Under point heading I of his pro se brief, defendant contends that the "evidence adduced at trial was insufficient to find defendant guilty of charges." Defendant does not expressly raise lack of notice as an argument under Point I. He does state, however, under "Incident # 2, December 23, 1984, Fine $250" that he "never had received notice of the charge until well into the trial for all the incidents. His lack of notice as to the other charges is chronicled on TT Pg 10:" (referring to the transcript of the proceedings in the Municipal Court). Defendant *114 referenced the following colloquy which occurred in the Municipal Court:MR. SALZMAN: Your Honor, I wasn't informed of these other dates. THE COURT: Well, it says on the complaint, Mr. Salzman, the 22nd and other days, so the complaint is not limited to one day. MR. SALZMAN: So it is unlimited to any days that she chooses to add at this point? THE COURT: That's right.
Still under Point I, "Incident # 3, December 24, 1984, fine $250," defendant states "[o]nce again a date that of which the defendant had no notice...." Finally, defendant states under "Incident # 5, March 16, 1985, fine $250," that this was "one of the `other days' for which the defendant had no notice. Not only had he no notice of the Summons, the Summons was issued nine (9) days before the alleged incident." Based on the foregoing assertions by defendant we are completely satisfied that this pro se defendant has raised an issue of constitutional dimensions, namely, that he has been deprived of due process.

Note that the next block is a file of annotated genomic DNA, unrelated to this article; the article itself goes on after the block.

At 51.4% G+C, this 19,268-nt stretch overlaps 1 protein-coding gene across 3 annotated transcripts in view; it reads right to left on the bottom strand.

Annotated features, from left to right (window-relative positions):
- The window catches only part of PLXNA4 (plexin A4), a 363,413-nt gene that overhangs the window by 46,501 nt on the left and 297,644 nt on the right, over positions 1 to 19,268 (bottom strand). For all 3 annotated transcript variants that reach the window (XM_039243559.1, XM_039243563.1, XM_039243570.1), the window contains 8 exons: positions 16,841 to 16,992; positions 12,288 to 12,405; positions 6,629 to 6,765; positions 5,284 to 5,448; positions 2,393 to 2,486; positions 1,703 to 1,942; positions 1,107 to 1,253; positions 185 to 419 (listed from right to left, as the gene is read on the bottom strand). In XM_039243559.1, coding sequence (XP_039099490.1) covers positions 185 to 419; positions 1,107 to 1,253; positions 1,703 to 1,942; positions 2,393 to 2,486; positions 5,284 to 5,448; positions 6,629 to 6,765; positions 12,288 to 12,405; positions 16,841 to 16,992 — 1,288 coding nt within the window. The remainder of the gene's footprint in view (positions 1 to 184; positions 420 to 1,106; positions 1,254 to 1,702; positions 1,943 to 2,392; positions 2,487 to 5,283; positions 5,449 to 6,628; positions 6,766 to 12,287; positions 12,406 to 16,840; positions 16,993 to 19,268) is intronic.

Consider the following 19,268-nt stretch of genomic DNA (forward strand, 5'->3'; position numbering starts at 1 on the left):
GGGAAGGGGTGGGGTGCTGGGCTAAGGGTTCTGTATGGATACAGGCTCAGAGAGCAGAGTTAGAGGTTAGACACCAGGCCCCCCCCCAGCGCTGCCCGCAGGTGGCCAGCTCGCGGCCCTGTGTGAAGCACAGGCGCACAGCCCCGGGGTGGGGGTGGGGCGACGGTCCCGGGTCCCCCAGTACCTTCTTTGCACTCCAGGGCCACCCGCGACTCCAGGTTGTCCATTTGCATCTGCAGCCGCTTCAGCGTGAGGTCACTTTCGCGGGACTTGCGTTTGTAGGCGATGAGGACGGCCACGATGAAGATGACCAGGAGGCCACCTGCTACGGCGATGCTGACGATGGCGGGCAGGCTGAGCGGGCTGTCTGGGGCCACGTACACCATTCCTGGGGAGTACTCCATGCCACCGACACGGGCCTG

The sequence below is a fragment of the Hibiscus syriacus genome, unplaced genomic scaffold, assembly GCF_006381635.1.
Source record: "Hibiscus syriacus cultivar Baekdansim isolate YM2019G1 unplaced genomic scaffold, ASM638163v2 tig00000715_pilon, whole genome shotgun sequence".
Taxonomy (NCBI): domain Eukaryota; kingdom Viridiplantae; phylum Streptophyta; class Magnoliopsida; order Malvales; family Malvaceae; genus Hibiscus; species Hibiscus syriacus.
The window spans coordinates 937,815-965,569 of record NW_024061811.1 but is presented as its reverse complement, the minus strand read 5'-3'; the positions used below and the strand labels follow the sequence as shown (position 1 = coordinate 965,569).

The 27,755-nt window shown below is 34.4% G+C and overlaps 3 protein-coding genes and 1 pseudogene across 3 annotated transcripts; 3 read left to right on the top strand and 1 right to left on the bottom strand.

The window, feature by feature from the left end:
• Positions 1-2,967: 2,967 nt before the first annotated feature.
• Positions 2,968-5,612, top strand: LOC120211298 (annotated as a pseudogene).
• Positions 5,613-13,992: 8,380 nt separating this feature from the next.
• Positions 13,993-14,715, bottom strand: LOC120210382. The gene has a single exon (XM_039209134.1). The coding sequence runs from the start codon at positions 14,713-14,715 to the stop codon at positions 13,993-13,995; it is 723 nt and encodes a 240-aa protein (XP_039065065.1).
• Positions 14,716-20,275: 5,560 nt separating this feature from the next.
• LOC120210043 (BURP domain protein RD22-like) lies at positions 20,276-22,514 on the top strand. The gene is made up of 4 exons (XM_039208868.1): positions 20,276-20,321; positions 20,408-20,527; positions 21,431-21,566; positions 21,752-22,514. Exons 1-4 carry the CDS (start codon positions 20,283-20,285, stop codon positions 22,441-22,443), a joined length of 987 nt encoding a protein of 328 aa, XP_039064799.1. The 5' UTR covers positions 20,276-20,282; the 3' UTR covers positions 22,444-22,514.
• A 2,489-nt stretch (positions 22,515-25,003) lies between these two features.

As we observed earlier in this opinion, this is a quasi-criminal case and the rules of criminal practice control. In criminal matters, a complaint is supposed to inform a defendant of the charges he must defend against. The Constitution of this State requires no less. N.J. Const. (1947), Art. 1, par. 10. The complaint must contain enough information to enable the accused to defend himself and to avoid the risk of successive prosecutions for the same transgressions. See State v. Wein, 80 N.J. 491, 497 (1979). Due process requires that the charging instrument not only inform a defendant respecting the nature of the charge, but it must also inform an accused of how many charges he or she faces and when they occurred. Compare State in Interest of K.A.W., 104 N.J. 112 (1986). The charging instrument such as a complaint cannot be a blank warrant to be filled in only at the time of trial as the evidence unfolds in the court room. See State v. Henry, 56 N.J. Super. 1, 14 (App.Div. 1959); McCooey v. Megill, 135 N.J.L. 217, 219 (Sup.Ct. 1947).